In a market where most vodka companies are growing and expanding through new flavor options, it’s a surprise to see Absolut take a complete left turn with what could be a game changing vodka. Absolut Amber is an oak aged vodka. Distilled in the very same way as the base Absolut (through giant rectification column stills to 96% ABV or 192 proof), the vodka is aged in and on a variety of oak barrels and oak chips (as many as 8 different woods). Absolut Amber spends at least 6 months with a variety of wood including first use white American oak barrels, Swedish oak, and ex-bourbon barrels. In addition to the time in barrel, Absolut Amber spends time with oak chips in it including a variety of roasted American and French oak chopped down barrels.
In total, Absolut Amber comes into contact with 8 different varieties of wood. It’s a little bit of a mad science experiment from a company that doesn’t have much experience with aging spirits.
Absolut Amber (80 proof/ 40% ABV, price TBD) is deep amber in color. The spirit has no added color to it but has a color equivalent to a spirit that has spent a considerable amount of time in oak. This could be because Absolut Amber comes in contact with so much wood in its short 6 month aging cycle and its extremely high barrel entry point, which could be the highest barrel entry of any aged spirit on the market.
The result of Absolut Amber’s time in oak is incredibly apparent on the nose, which is quite oak forward. The nose is reminicent of many of the small craft American whiskies which have been aged in a small barrel. The oak note is slightly raw and unintigrated. In addition to oak on the nose there’s also sawdust, toffee, roasted pecan, allspice, and dried bitter orange. There’s a lot going on in the nose but the elements aren’t playing together with any cohesion. Although the nose carries a strong oak spice, the distillation is pitch perfect and there are no vapors or burn from the nose. If the nose were sweeter it would be possible to confuse Absolut Amber with a lightly aged rum, like Baccardi Gold.
The entry for Absolut Amber is lightly sweet and slightly creamy with butterscotch and toffee leading the pack. After the initial slightly sweet notes, the oak begins to take over. As with the nose, the flavors here assemble rather than integrate, so you’re left sorting through a lot of different oak notes rather than exploring well integrated complexity. At the end of the midpalate, things begin to get very spicy. All the rich and sweet notes from the entry dissipate and a strong oak and pepper spice charges forward. This spice drives the finish which ends up being remarkably vodka-like with just a slight exhale of oak. The interplay between the oak and the spice on the finish is interesting.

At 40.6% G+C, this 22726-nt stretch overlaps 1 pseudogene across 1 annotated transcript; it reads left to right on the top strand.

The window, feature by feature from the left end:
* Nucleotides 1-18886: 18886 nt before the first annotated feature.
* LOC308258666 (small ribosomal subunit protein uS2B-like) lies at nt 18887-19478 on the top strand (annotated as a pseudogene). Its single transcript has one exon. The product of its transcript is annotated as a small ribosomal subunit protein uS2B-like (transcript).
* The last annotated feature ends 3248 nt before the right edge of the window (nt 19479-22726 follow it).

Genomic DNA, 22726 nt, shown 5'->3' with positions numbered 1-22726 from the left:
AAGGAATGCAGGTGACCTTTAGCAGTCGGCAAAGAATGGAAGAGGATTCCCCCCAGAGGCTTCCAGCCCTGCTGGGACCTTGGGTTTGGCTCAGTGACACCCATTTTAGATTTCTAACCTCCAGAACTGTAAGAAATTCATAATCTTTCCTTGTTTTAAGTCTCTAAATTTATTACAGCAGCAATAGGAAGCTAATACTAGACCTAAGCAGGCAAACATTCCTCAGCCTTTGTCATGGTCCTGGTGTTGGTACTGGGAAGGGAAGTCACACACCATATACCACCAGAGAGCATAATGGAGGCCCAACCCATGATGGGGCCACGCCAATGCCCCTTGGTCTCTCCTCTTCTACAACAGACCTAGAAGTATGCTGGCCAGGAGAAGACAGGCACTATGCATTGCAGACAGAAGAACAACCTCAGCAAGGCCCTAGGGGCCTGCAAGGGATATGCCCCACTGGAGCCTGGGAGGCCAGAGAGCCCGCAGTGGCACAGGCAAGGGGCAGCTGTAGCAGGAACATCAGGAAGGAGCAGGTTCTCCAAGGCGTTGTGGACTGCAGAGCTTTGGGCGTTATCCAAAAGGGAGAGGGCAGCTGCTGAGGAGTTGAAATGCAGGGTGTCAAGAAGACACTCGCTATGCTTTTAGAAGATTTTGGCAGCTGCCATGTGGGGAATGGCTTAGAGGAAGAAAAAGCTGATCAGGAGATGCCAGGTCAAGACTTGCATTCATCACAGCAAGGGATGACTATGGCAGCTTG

Absolut Amber suffers from many of the same issues that we’ve seen with small craft spirits that are pushed to age too quickly. There simply is no replacement for time, and Absolut Amber’s time with oak is too short and too strong to develop the complexity of flavors and flavor integration that is clearly possible here. The idea of oak aging a vodka isn’t a new one, but there aren’t any brands of Absolut’s magnitude in this space. The big question is where exactly this spirit will fit. Is it intended to be an entry into the brown spirits world for the vodka drinker? Is it supposed to be a lighter alternative to whiskey? A competitior to Canadian or Irish Whisk(e)y? Absolut Amber’s position in the spirit world is unclear. We didn’t have an extensive opportunity to mix with Absolut Amber, aside from mixing it with Coke. Unfortunately the union isn’t as ideal as it is with a rum like Bacardi Gold or a lighter whiskey like Jack Daniels. The strong spice from the midpalate and the cacaphony of oak notes in the nose just don’t fit with Coke.
Absolut Amber is a testament to the growth and importance of aged spirits in the marketplace. Just a few years ago it would have been unimaginable for a major vodka company to age their spirit. Throughout the years, Absolut has shown its proficiency in capturing citrus notes in vodka and they’ve brought these sensibilities to Absolut Amber. Unfortunately flavoring and maturation are two completely different animals. Absolut Amber is an interesting idea, but Absolut has gone way overboard with the oak and way underaged the spirit. Absolut Amber would benefit for more time in barrel and the elimination of the broken down barrel chips. This spirit needs some time to bring out some of the deeper notes from the wood, enable the flavors to integrate, and develop some complexity. More vanilla from the ex-bourbon barrels, less spice from the new Swedish and American oak, and some time to really get some balance, and Absolut Amber could be really compelling.
The one thing that is really facinating about Absolut Amber is the way it manages to keep its fairly clean profile with a finish that really does show what’s possible in this space. Will other vodka companies follow? It’s hard to say, but it seems quite unlikely considering the massive succcess they are currently enjoying with sweet and indulgent flavors. Absolut Amber debuts in June in travel retail (aka Duty Free) in 5 major airports, so we will post the list as soon as we have it. It’s a strategy that worked well for the upcoming Absolut Elyx, an offering we feel is lightyears beyond Absolut Amber.